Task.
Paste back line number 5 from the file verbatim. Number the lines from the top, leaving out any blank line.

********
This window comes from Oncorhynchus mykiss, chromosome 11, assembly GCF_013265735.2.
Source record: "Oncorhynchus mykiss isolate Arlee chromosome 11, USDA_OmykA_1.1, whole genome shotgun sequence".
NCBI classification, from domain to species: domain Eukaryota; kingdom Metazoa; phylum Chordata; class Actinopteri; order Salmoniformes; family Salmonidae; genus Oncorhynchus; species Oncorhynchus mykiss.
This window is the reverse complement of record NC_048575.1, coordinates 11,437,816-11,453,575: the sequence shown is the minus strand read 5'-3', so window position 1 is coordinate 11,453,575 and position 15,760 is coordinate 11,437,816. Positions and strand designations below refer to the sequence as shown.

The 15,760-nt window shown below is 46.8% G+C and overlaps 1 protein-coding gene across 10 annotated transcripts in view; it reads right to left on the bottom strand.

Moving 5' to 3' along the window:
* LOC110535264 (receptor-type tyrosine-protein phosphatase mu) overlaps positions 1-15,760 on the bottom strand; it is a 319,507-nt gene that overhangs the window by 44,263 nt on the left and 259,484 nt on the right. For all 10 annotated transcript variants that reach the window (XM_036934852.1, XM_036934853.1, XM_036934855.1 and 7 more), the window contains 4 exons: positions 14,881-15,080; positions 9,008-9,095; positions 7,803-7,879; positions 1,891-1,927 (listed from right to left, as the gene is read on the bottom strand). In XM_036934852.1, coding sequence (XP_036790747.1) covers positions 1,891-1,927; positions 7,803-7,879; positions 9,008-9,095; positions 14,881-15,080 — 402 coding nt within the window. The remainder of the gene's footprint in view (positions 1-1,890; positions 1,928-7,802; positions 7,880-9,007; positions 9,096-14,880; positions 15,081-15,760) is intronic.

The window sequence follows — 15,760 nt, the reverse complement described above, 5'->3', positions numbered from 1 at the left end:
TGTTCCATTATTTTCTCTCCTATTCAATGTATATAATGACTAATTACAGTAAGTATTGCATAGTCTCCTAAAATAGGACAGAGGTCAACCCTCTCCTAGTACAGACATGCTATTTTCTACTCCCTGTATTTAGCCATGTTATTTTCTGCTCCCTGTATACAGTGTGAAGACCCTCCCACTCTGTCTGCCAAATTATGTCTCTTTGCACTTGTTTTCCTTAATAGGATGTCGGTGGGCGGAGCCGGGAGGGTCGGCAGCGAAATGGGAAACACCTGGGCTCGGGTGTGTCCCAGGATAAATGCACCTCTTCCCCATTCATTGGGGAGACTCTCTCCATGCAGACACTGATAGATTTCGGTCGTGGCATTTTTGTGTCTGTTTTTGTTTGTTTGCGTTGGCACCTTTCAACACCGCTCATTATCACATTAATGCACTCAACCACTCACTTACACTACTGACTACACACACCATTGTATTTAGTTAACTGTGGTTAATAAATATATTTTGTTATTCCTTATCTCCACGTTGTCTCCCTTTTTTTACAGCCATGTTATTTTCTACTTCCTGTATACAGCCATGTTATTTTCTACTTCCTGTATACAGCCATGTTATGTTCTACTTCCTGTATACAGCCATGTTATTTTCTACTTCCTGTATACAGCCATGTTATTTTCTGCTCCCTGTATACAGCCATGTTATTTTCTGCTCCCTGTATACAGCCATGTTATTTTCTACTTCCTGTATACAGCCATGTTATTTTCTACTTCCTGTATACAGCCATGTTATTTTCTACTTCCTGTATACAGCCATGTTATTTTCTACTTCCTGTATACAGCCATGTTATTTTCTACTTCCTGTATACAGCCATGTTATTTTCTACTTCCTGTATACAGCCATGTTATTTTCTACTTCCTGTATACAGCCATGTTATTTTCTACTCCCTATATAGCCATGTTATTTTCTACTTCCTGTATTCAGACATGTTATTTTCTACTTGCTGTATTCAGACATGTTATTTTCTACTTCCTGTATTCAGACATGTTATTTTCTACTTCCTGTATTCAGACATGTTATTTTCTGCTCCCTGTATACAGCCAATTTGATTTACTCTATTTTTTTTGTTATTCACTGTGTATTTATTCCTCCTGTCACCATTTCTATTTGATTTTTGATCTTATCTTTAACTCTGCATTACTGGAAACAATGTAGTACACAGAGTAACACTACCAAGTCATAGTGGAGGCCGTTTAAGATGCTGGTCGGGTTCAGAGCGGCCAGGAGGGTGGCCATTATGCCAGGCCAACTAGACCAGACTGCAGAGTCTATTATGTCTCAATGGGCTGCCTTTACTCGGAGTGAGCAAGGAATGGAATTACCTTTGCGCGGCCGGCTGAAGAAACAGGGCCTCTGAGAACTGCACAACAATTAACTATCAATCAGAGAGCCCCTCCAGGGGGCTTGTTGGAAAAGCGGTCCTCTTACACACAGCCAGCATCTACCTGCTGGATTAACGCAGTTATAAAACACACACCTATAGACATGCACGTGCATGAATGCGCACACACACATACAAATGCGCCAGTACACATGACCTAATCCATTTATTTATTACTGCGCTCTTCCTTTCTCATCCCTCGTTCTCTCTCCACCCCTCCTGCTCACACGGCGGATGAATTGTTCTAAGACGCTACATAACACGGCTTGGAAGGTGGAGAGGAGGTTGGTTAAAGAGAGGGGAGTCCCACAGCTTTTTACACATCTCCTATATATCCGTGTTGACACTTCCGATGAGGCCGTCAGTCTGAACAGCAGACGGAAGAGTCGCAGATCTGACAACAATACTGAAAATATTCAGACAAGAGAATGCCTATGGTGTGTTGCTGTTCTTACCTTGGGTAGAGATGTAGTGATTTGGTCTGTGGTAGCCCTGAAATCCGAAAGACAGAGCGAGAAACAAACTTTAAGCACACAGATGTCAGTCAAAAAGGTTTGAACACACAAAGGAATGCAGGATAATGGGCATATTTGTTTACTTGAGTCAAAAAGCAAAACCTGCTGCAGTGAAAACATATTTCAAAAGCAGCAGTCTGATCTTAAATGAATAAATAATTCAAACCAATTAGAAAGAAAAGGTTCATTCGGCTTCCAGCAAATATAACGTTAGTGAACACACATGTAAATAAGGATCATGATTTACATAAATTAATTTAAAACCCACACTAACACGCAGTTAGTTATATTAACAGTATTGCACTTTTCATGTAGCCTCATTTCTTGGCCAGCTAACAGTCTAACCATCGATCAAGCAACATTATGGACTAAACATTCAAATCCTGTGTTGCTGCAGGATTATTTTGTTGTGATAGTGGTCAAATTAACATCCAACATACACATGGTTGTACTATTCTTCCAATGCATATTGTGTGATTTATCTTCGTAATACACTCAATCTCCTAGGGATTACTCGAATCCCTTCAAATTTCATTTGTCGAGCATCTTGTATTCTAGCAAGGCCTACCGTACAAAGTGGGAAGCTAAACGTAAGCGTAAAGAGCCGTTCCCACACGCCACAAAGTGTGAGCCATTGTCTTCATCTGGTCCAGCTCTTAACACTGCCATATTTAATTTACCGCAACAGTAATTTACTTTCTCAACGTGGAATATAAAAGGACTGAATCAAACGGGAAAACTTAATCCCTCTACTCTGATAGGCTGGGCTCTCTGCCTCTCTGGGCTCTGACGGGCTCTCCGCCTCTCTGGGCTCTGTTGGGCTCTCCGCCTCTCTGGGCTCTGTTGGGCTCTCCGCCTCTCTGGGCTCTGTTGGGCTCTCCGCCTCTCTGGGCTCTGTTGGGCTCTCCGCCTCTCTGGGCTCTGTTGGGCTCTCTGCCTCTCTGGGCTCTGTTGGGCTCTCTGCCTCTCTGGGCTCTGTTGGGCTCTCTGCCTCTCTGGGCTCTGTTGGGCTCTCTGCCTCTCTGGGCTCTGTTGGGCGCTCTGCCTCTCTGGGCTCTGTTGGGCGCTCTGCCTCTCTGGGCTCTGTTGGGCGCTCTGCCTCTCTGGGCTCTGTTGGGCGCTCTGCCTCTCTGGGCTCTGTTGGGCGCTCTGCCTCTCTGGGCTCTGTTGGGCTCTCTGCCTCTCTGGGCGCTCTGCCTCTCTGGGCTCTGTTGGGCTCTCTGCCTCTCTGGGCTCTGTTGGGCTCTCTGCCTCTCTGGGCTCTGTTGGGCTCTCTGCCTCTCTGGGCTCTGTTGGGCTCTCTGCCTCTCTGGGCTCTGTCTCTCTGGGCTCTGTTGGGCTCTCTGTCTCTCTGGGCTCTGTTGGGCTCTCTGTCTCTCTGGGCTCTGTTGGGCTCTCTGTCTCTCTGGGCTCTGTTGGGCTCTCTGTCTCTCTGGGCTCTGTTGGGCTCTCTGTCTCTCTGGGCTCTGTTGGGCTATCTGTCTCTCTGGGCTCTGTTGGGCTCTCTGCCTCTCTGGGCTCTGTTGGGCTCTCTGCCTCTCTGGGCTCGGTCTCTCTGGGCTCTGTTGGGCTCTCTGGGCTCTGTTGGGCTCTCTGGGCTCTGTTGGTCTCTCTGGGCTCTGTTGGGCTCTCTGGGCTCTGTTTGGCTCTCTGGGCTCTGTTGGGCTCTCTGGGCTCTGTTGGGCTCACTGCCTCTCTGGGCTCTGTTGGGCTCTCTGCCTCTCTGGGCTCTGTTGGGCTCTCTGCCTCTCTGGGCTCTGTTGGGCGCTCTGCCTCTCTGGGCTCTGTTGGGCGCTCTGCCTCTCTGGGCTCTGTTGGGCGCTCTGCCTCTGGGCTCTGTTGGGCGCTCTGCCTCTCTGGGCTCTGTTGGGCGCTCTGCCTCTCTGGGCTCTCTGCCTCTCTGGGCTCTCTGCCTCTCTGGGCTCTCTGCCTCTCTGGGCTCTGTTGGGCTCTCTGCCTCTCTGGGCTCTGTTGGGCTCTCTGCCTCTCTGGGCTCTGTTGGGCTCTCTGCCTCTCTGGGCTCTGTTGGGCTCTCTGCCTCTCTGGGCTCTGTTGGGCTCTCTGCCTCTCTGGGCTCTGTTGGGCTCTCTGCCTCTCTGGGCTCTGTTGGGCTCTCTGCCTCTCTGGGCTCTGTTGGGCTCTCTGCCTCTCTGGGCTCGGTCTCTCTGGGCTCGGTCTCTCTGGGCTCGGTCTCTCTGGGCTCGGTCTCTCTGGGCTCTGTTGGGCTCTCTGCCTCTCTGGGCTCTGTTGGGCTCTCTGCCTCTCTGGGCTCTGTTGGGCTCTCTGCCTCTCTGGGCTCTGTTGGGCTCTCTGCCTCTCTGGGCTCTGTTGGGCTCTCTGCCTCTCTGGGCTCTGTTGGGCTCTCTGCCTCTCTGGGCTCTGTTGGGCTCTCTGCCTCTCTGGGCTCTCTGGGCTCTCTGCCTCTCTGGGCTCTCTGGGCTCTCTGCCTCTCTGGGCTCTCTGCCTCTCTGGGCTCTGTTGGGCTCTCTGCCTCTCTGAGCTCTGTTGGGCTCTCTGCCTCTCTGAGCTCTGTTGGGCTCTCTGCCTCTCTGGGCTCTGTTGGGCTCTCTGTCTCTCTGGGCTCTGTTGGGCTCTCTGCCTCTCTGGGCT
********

The 15,760-nt window shown below is 46.8% G+C and overlaps 1 protein-coding gene across 10 annotated transcripts in view; it reads right to left on the bottom strand.